Momentum: Your grandfather started the business and it’s like a freight train that just keeps on rolling. Watch out. If you don’t keep stoking that fire box, the train will eventually come to a stop.

Complacency: Careful here. I’ve seen too many companies die a slow painful death because they were stuck on the idea that, “if it worked for grandpa, it’ll work for me” or, “if it ain’t broke, don’t fix it.” Be flexible and open to new ideas. There are a lot of really smart folks out there working on new and better mouse traps and, just because something has worked fine for years and you are comfortable with it, doesn’t mean you shouldn’t be open to considering some new product or idea.

Competition: Are you the little guy nipping at the heels of the big guy or the other way around? Either way, keep a keen eye on the competition. What are their strengths and weaknesses? What are they doing better than you? What products or services are they offering that you aren’t? If the total number of wells to be drilled or pumps to be installed in your area is pretty stable year over year, one way to grow your business is to do a better job than your competitors and take some of their customers.

Aggressiveness: If you are not the big dog in your area, one reason might be that your competition is more aggressive than you are in terms of asking for the order or suggesting other products to consider. But, you say, “that’s not my way.” That doesn’t mean you couldn’t change if it would be good for business. The first company I worked for out of college required all new employees take the Dale Carnegie course on how to win friends and influence people. Corny, I know, but it was life changing for me because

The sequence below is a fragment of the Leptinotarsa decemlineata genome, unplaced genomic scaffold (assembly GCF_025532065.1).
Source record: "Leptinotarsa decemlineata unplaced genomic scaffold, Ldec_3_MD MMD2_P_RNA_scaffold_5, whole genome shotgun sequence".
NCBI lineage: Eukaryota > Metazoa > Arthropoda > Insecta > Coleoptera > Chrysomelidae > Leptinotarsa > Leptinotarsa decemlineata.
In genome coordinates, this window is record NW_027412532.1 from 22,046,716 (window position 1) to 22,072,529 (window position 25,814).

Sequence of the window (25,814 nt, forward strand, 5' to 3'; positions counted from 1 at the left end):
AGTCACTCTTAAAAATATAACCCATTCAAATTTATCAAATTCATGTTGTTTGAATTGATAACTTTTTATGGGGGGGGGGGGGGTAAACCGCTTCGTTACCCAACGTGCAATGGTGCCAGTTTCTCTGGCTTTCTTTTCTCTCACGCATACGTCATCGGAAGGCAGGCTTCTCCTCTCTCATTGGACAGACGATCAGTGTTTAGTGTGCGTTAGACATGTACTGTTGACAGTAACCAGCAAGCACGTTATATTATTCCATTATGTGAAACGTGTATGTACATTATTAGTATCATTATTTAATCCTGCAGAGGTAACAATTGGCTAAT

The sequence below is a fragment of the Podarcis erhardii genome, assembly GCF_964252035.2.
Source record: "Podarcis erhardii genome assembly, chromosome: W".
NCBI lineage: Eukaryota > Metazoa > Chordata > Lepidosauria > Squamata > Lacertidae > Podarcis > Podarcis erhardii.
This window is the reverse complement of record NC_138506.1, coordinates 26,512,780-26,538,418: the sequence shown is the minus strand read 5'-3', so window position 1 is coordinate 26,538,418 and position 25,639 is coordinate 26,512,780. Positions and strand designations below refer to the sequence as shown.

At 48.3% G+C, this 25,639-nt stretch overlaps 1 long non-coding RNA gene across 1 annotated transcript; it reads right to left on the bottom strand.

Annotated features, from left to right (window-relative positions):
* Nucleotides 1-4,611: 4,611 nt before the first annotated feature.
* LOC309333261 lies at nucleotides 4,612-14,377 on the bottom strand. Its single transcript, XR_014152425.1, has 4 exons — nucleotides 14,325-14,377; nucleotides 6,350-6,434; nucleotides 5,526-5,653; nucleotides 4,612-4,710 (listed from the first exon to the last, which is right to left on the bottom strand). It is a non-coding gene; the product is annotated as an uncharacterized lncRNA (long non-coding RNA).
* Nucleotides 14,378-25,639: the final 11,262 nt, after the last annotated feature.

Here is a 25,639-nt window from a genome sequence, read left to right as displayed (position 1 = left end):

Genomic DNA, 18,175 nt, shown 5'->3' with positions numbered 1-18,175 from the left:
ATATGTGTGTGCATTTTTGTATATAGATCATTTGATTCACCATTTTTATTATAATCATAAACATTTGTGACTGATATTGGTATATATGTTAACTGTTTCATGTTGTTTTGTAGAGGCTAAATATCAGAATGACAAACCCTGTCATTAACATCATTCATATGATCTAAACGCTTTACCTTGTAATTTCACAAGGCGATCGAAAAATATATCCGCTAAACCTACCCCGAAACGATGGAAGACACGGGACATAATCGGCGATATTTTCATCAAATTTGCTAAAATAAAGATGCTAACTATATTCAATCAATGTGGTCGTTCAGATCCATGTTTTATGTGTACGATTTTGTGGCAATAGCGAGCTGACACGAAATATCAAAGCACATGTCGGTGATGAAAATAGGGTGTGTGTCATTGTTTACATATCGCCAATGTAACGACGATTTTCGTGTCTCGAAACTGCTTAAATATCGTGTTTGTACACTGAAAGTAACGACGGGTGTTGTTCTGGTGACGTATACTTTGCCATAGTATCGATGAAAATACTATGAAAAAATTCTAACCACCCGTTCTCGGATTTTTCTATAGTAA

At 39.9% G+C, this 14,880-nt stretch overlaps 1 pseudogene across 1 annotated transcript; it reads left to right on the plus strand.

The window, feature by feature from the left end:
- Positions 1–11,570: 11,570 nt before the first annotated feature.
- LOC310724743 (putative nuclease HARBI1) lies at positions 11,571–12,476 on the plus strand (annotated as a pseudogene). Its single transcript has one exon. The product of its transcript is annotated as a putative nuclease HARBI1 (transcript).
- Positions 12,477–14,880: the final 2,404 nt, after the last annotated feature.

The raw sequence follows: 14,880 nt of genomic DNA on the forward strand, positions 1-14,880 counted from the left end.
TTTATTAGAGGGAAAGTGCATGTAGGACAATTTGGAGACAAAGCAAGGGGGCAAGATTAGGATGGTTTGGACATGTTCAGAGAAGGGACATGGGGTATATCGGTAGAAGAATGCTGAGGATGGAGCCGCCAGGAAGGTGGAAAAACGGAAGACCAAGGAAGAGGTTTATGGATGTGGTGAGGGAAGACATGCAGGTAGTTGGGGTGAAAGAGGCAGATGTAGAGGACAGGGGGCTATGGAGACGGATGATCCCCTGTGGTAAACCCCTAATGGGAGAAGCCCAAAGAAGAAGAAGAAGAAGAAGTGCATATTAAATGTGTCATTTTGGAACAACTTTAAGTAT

it got me out of my shell. One of the exercises was on enthusiasm. We had to stand up in front of the class and repeat over and over, “act enthusiastic and you’ll be enthusiastic.” We all grow up with a certain modus operandi that worked for us as kids, and most of us keep operating that way into adulthood. We’re comfortable being the way we are. For me, it was the strong silent type. Dale Carnegie helped me realize that I didn’t need to be that way if it wasn’t serving me as an adult. If you are operating in a way that is not serving the best interests of your company, change your way of operating. It will be awkward at first but, in time, it will become more natural. They (usually referring to some type of exercise, whoever they are) say that if we do something for 21 days, it will become a habit.

We’ve looked at some of the things affecting your business that you can control and some that you can’t. Keep an eye on the things over which you have no direct control, like the weather and the economy, and make adjustments along the way to compensate as those factors change. But your main focus should be on the things over which you have direct control, like

honesty, professionalism and cust-omer service. If you manage these things properly and always go the extra mile and give them more than they expect, your business will thrive regardless of influences beyond your control.  

 Contact bobpelikan@comcast.net to request a copy of The Pump Book, a compilation of my columns for reference or training available for only $20.